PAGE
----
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Mind the attainment gap By Graham Cooper, head of product strategy, Capita SIMS


t’s Wednesday morning. A message arrives from the school office. An Ofsted inspector is arriving in just 24 hours. It’s a scenario that’s familiar to us all. Although the call can strike fear amongst staff, there is a growing number of schools who are adopting an ‘always prepared’ policy. By opting for ongoing self-evaluation, headteachers and their senior leadership teams are able to drive an inspection and ensure evidence of improvements in achievement can be accessed in a few clicks. This forensic analysis is empowering headteachers and their senior leadership teams by providing real time data on how individuals and groups of students are performing. It is ensuring schools are able to swiftly address any areas of concern.

So, how is this possible? The answer lies in the effective use of a management information system (MIS).

Ofsted has begun placing an increased emphasis on the performance of different groups of students such as those for whom English is an additional language or individuals in receipt of the pupil premium. An inspector will want to see evidence that progress is not simply confined to the most capable, but that every individual has the opportunity to fulfil their potential. During my time as a deputy headteacher, I recall how we were reliant on the use of spreadsheets to monitor progress. In a large school with several departments and upwards of 1,000 students, it was a gruelling task that failed to give the senior leadership team, department

heads and teachers an accurate indication of how we were performing and where improvements needed to be made.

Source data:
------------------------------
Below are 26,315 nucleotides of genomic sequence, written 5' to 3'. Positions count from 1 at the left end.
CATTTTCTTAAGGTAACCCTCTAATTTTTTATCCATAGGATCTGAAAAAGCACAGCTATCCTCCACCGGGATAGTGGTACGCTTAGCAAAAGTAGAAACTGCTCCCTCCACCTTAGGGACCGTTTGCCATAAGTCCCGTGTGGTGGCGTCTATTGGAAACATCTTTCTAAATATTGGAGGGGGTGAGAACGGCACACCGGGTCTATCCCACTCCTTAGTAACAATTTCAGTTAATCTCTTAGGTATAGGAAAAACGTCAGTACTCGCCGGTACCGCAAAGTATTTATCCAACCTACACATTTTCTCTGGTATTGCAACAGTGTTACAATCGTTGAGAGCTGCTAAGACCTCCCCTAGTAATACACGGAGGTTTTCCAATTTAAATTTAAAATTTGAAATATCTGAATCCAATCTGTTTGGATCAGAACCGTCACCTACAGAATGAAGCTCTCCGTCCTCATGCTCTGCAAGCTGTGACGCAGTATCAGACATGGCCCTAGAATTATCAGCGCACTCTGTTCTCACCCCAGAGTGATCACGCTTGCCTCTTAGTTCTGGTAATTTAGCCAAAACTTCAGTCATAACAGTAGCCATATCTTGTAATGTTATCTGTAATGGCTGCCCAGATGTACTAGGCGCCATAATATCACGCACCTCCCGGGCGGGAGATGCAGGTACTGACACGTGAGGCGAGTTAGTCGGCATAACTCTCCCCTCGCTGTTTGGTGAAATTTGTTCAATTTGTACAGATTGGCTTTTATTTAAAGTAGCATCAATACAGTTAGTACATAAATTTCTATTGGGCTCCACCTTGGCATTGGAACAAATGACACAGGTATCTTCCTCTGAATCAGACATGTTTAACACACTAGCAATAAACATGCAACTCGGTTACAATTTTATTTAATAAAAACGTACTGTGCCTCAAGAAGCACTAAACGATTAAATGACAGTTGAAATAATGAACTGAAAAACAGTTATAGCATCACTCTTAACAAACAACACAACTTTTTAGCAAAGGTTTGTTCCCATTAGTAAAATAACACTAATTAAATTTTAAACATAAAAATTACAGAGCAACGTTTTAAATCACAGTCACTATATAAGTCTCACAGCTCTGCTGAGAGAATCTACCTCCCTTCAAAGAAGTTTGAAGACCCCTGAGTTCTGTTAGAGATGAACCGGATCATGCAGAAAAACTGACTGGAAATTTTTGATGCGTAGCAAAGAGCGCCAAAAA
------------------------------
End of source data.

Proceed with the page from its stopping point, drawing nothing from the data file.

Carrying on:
Like many schools I visit up and down the country, I began to realise that our MIS could be utilised for more than just taking an electronic register twice a day and housing contact details. An MIS allows a senior leadership team to examine the data held on those who receive free school meals, for example. It is possible to see whether they are progressing as expected and also to compare the information across every year group or the whole school.

It also provides schools with the ability to analyse up-to-date information. This ensures that all analysis undertaken is based on the latest assessment data, today’s attendance information and this morning’s behaviour points. It enables both the school and Ofsted to have a real understanding of what is happening in the classroom at that very moment in time. More importantly, if a potential area of concern has been identified and strategies implemented to address the issue, schools can provide an inspector with proof that the changes that have been introduced are indeed having an impact. We featured a school in our white paper, Ofsted Calling. Once, Handsworth Grange Community Sports College was judged to require ‘special measures’. After four years of hard work, it was deemed to be a ‘good’ school. And the number of students who achieved five A*-C grades, including English and maths, had almost doubled.

This has been achieved by setting every department realistic targets and regularly monitoring achievement against these targets. The school collects achievement data four times a year. Teachers must submit predicted grades, controlled assessment information and within- grade progression data. Analysis is undertaken using its MIS which enables staff to implement an effective intervention strategy.

Attainment is just one of the four cornerstones to a successful Ofsted inspection. The key is to ensure continued growth amongst individuals and groups of students by adopting an ‘always prepared’ policy. Ongoing self-evaluation will ensure that when the call from Ofsted is received, it is seen as an opportunity to demonstrate excellence.

To find out how your MIS can support your next Ofsted inspection, download a copy of our white paper Ofsted Calling by visiting

Careers: a clear brief for schools and colleges F